Top 5 Day Trips In The United Kingdom
In the land of Byron, Shelley, and Wordsworth, it’s difficult to identify just 5 day trips to capture the wealth of culture and natural beauty on view around the UK. However, here are 5 I think you’ll love.
The Giant’s Causeway
This is a natural structure of basalt columns found in County Antrim in Northern Ireland. According to local legend, the Giant’s Causeway is part of a paved road a giant built between Ireland and Scotland. But geologists claim it was formed by an ancient lava flow 50 million years ago. Whichever story you believe, the scenery here is spectacular.
Stonehenge & Avebury
Around the world, there are many examples of prehistoric stone circles and monuments. However, the small county of Wiltshire in the south of England contains more than its fair share. Arguably, the most famous standing circle in the world is Stonehenge. With a history dating back to around 3100 BCE, this iconic stone circle is one of the oldest monuments in the UK and shows evidence of continuous use lasting thousands of years. But nearby Avebury stone circle is the largest megalithic stone circle in the world, completely surrounding the village of Avebury.
Haworth Village & the Brontë Parsonage
England boasts many historic and scenic locations with literary connections, but no other is as unique as the Brontë Parsonage Museum and surrounding Yorkshire moors. Five members of this nuclear family successfully published poetry, pamphlets, and books: Reverend Patrick Brontë, his daughters Charlotte, Emily, and Anne, and his infamous son Branwell Patrick Brontë. Their home near Bradford, West Yorkshire is now a museum packed full of their childhood notes and drawings, and the surrounding moors are dotted with trails to scenic locations featured in their famous novels.
The National Railway Museum
I consider this the best Industrial Revolution museum in the UK. Inside the York city branch of the National Railway Museum, you can find a collection of replicas of the very first steam trains alongside genuine steam engines and carriages from the Golden Age of Steam. The exhibits include a collection of royal carriages from Queen Victoria’s to Queen Elizabeth the Second’s and the Mallard—the world’s fastest steam train. From exhibits aimed at the intellectual to interactive attractions for kids, this museum has got something for everyone in your family.
Found in Staffordshire, Alton Towers is one of the largest and most popular theme parks in the UK. If you’re visiting with kids, this is a great place to take them for a day-off all the culture and history they’ve been absorbing elsewhere. There are over 40 major rides to enjoy, from those aimed at thrill-seekers to those you’ll be happy to let your little ones ride. It’s open from March through November, and you can easily spend all day exploring the park.
Map of the United Kingdom & Travel Guide
Visiting The United Kingdom Safely
The UK is generally considered a safe country. Violent crime, especially involving guns, is relatively rare. However, during your visit, you can always be proactive to ensure your own safety.
- When you travel or go out on trips, let a friend know where you are going and arrange to report in on arrival and departure.
- Remember that vehicles drive on the left when you’re crossing the road.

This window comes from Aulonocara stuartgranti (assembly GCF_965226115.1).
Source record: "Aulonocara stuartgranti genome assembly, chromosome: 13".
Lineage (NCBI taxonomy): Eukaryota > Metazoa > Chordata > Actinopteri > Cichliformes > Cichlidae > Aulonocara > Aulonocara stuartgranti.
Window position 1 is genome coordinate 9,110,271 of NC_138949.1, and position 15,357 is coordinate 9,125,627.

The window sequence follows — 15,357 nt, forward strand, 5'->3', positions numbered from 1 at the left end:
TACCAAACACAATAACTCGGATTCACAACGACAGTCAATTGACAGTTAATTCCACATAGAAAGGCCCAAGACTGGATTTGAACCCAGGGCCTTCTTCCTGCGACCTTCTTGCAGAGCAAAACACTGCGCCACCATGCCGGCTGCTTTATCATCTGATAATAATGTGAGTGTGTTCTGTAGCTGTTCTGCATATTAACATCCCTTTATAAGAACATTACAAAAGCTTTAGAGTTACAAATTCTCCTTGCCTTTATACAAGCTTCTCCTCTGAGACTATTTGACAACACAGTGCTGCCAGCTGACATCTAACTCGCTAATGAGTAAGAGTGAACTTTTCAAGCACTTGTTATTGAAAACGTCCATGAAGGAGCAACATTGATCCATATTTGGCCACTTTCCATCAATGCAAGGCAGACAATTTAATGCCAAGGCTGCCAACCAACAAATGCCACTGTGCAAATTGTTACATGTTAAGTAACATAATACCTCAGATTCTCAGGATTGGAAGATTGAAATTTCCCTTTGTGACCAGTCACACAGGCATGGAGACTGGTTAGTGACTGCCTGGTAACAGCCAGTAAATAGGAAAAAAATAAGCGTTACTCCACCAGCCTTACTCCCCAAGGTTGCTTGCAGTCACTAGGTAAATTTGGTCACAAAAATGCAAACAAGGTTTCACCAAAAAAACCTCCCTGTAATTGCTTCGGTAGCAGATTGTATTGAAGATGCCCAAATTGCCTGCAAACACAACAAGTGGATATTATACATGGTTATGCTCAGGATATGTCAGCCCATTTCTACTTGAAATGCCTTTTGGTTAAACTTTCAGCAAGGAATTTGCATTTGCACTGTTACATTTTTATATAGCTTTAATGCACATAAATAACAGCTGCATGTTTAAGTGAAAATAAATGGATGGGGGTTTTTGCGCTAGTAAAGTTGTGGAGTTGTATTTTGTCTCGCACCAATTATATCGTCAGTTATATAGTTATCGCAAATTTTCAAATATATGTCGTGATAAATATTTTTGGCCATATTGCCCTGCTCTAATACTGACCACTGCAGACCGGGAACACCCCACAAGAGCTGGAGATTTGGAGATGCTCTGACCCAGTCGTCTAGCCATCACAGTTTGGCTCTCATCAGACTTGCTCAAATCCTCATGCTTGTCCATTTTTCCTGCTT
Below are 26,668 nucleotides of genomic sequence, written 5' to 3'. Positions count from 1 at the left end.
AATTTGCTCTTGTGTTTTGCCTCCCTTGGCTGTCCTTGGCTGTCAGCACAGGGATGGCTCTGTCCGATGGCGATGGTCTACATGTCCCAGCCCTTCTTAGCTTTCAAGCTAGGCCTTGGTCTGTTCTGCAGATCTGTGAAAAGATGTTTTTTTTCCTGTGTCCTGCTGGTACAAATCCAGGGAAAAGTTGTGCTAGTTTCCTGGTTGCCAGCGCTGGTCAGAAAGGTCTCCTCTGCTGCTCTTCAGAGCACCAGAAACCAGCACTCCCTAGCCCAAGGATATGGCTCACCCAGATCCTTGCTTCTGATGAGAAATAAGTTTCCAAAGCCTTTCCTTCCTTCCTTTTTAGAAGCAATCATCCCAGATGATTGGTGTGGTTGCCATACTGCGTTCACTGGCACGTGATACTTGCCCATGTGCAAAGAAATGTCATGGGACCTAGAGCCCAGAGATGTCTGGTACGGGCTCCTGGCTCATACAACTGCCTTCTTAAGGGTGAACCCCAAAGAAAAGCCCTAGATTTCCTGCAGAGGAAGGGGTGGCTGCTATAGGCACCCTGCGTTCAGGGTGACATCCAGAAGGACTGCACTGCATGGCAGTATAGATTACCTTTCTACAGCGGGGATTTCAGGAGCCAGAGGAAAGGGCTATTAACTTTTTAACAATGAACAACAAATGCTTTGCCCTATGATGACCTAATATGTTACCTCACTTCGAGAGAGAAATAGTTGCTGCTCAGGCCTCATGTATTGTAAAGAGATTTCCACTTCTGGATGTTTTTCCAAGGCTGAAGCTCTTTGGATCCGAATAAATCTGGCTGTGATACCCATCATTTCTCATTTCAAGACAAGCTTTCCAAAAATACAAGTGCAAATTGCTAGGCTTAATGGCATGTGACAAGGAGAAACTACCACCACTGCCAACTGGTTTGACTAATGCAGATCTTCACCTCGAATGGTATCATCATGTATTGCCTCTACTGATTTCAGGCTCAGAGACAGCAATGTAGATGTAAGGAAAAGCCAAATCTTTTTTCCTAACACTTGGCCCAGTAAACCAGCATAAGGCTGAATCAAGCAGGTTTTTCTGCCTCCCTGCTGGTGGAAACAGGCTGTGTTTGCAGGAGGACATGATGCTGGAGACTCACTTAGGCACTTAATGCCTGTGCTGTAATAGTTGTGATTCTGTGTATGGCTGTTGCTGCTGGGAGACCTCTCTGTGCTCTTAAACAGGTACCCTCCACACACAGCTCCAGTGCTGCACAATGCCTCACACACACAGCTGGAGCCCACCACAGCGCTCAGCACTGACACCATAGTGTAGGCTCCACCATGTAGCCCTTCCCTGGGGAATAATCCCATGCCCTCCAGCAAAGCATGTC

- Where possible, used marked public crossings.
- Avoid wearing headphones that reduce your situational awareness.
- Don’t walk alone at night and avoid dark alleyways.
- Only use licensed taxis.
- In bars, never accept drinks from strangers.
- Keep your bag and other property in sight or in a secure locker.
- Don’t carry too much cash (you can pay by card in most businesses).
- When paying or using an ATM, stay aware of your surroundings and cover your hand while inputting your PIN number.
- Keep your phone and other valuables out of sight.
- Keep a record of your card numbers and bank emergency numbers and store that record separately from your cards.
- If you see unattended bags in a public place, report them immediately.
What I Love About The United Kingdom
I love the multiculturalism, rich history, and culture found in my country. I love the fact I can walk into a mall and buy a Qur’an or a Bible, American ice-cream or Cornish cream, Californian wine or Scottish whiskey. I love the juxtaposition of Tudor timber-framed mansions and 1960s high-rises. I love the many museums where I can learn about anything from Paleolithic stone tools to American space capsules. I hope that you love my country, too!
Map of the United Kingdom & Travel Guide – Like This Guide? There is More to See
If this Map of The United Kingdom & Travel Guide has helped your planning to visit the United Kingdom and you would like to extend your vacation here are some suggestions for countries or cities that are only a train trip away. Find out all about Ireland, the UK’s capital London and one of the world’s most exciting cities, or a high-speed trip under the English Channel to Paris and France.
If you need accommodation that provides real value for money at over 800 locations throughout the UK read the article on Premier Inn.
Map of The United Kingdom & Travel Guide
Robert loves nature and history. As a child, he drove his parents crazy on vacation begging to visit museums and castles instead of beaches and theme parks. Now his children send him insane by demanding to visit beaches and theme parks.
He became interested in travel while studying archaeology and anthropology at Cambridge University. He volunteered on archaeological excavations all around the British Isles then enjoyed a year exploring and learning about China.
Today, he loves writing about the places he’s visited and still spends time exploring museums and castles.